Cubans get Spanish passports to their dreams
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- Business and Economy
- Politics and Government
- 02 / 08 / 2009
Diaz got his passport on Thursday under the new Law of Historical Memory, which allows the children and grandchildren of Spaniards who fled the country during the Spanish Civil War and the beginning of the Franco dictatorship to apply for citizenship.
'This is a great moment for Cuba and for Spain,' said Pablo Barrios, the Spanish consul in Havana, as he handed over the document. 'And for me!' Diaz added, exultant.
Last December, Diaz was the first Cuban to formally request Spanish citizenship. His grandfather was from the Canary Islands and came to Cuba in 1916. 'He never returned to Spain,' Diaz said.
More than a month-and-a-half after the legislation, popularly known as the 'grandchildren's law,' went into force, the Spanish consulate in Cuba has received more than 25,000 requests. So far, 350 have been approved.
The consulate estimates it will get 100,000 requests per year, over the next two years, and that the number of 'new Spaniards' will range between 50,000 and 75,000.
Reinaldo Puertas, 58, an evangelical Christian minister waited patiently in line on an unusually cold day in Havana. His face lit up when he saw a fellow Cuban walking out with a passport in hand, a document that Puertas also longed for. 'Already! Yes? Here? Great!' he exclaimed.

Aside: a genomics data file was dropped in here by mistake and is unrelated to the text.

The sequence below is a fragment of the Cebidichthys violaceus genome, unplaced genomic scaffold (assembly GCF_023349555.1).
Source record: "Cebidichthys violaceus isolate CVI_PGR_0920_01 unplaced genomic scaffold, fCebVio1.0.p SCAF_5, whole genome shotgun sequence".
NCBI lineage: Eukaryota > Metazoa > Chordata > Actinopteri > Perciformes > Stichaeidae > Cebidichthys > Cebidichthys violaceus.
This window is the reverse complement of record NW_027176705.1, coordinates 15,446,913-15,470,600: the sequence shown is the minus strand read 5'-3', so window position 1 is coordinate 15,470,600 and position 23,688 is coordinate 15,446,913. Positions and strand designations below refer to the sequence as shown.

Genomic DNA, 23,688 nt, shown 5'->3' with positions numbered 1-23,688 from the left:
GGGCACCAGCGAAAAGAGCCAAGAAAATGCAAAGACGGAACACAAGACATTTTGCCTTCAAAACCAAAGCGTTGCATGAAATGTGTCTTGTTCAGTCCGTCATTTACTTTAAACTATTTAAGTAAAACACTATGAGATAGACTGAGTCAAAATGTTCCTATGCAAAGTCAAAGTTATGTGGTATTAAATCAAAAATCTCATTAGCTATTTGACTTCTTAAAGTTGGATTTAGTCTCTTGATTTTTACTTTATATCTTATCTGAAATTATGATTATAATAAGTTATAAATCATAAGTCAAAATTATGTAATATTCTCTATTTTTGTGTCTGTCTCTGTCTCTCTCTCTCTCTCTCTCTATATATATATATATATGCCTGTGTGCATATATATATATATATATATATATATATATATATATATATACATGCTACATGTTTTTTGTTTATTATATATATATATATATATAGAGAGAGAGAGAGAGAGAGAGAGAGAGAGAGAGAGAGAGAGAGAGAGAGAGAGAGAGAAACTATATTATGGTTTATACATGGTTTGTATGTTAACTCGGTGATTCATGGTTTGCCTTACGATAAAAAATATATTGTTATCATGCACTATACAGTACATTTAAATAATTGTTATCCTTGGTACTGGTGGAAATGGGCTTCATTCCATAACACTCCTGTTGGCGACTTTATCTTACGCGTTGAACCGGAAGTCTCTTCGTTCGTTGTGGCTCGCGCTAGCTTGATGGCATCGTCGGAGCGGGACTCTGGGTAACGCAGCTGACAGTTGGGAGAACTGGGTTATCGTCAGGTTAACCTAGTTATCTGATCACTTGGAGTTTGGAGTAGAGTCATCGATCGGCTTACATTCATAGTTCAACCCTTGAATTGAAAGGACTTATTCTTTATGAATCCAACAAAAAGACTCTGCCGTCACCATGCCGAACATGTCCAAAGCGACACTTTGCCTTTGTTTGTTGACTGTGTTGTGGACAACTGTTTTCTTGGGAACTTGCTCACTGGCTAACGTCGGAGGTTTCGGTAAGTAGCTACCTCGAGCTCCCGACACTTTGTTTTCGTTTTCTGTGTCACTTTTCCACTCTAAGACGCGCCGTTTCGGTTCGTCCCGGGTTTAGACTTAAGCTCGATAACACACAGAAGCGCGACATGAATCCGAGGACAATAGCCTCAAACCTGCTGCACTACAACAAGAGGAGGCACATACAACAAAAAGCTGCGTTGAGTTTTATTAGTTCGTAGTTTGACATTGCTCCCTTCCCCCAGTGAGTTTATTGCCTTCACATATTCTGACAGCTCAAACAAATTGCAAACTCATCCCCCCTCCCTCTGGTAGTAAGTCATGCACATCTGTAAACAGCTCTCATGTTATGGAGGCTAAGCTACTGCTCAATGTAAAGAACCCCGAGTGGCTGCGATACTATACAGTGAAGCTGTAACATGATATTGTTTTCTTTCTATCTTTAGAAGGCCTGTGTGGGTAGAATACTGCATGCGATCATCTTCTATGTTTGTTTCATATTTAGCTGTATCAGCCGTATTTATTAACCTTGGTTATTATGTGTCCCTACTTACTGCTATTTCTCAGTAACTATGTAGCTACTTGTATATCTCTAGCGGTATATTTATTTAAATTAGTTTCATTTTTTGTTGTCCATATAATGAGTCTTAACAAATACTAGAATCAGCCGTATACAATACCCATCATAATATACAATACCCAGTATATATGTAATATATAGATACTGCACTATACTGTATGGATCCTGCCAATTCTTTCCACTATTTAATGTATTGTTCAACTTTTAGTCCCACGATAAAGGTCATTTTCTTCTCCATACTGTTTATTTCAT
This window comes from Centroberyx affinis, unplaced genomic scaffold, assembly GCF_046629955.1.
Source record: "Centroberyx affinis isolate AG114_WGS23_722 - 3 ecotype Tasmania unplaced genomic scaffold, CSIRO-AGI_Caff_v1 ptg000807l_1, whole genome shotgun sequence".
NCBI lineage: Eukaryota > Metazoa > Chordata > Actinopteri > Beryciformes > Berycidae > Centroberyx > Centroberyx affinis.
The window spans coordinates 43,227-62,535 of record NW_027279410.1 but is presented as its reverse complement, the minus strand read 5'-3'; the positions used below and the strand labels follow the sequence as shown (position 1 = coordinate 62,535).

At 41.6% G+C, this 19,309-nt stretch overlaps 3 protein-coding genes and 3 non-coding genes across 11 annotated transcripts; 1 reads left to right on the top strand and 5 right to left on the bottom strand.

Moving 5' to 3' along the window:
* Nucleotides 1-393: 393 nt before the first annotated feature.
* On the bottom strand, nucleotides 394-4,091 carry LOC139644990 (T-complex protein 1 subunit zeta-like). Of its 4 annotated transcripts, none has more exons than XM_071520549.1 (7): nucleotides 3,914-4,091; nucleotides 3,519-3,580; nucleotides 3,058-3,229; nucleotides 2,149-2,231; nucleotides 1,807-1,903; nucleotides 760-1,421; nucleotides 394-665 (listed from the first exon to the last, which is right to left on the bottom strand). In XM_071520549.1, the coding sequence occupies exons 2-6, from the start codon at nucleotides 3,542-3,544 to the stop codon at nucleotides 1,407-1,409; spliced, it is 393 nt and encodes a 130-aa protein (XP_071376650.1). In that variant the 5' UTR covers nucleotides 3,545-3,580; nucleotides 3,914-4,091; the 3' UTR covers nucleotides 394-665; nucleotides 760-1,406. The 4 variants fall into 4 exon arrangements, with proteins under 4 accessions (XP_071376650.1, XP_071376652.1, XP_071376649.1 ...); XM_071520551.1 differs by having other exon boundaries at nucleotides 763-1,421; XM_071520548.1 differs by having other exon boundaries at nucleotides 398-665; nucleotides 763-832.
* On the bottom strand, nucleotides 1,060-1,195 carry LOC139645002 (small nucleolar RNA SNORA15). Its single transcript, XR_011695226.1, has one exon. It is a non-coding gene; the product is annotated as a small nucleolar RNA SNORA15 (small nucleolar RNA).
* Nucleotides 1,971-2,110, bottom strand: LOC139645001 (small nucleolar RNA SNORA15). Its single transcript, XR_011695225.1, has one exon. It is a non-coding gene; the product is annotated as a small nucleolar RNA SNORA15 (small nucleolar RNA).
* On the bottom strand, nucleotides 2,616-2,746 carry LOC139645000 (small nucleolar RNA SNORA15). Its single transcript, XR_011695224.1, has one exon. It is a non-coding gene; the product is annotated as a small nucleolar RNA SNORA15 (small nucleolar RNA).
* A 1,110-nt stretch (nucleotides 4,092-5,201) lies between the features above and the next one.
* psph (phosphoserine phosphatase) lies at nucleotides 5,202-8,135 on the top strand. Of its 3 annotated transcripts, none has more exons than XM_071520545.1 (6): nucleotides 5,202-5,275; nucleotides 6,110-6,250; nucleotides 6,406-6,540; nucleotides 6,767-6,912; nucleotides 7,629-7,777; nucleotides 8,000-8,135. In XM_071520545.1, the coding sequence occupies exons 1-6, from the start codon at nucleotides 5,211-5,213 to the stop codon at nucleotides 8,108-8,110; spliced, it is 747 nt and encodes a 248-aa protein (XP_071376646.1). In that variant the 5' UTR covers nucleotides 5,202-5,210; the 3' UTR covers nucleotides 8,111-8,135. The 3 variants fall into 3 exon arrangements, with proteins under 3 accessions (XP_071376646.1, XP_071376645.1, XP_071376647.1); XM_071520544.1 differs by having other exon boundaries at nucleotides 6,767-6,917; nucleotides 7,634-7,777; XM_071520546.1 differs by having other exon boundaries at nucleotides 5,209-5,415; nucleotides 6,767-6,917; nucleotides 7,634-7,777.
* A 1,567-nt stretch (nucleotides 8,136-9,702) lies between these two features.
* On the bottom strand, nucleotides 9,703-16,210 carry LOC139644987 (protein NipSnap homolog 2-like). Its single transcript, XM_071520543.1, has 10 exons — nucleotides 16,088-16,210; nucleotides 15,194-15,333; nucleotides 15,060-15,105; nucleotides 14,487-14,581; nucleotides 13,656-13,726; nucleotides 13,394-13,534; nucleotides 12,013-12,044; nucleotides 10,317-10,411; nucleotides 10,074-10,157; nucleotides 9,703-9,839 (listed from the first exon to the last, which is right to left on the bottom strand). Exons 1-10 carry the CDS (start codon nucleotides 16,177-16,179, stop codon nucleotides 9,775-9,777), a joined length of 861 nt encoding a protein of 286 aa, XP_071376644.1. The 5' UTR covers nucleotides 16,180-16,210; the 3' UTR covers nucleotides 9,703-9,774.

Puertas said that when he first found out about the 'opportunity' to seek Spanish citizenship, he knew immediately what he wanted to do.
Since the law was passed, anyone with a Spanish accent in Havana has faced a barrage of questions from curious Cubans wanting to find out more 'about that thing with the passports.'
'Everyone is going crazy talking about Spanish passports,' said Barbara, as she set the table at the restaurant where she works.
While she didn't intend to leave Cuba for now, she said that many Cubans wanted a Spanish passport 'not to go to Spain, but to the United States.'
Or, they simply wanted the security of knowing that whenever they wanted to leave they could do so without much trouble. This is why the law is particularly popular among Cubans, even though descendants from exiles who went to any country may apply. Currently, Cubans still require an official travel permit to leave the country, even as tourists, and the document is expensive.
That is the main motivation for Yasiel, 28, who travelled to Havana from his native Cienfuegos in central Cuba to file the documents required for him and his two brothers to request Spanish passports.
Yasiel said he had no immediate plans to leave the island, but wanted Spanish citizenship for 'the chance to visit some day' his grandfather's native Canary Islands.
For Carmen, the document serves a more practical purpose. With one son living in the United States and a daughter who is also planning to leave, the new passport would allow her to visit them easily.
On Sunday, Norberto Luis Diaz will start living his dream. 'It is a dream come true that starts now, it is the return of a dream,' he said.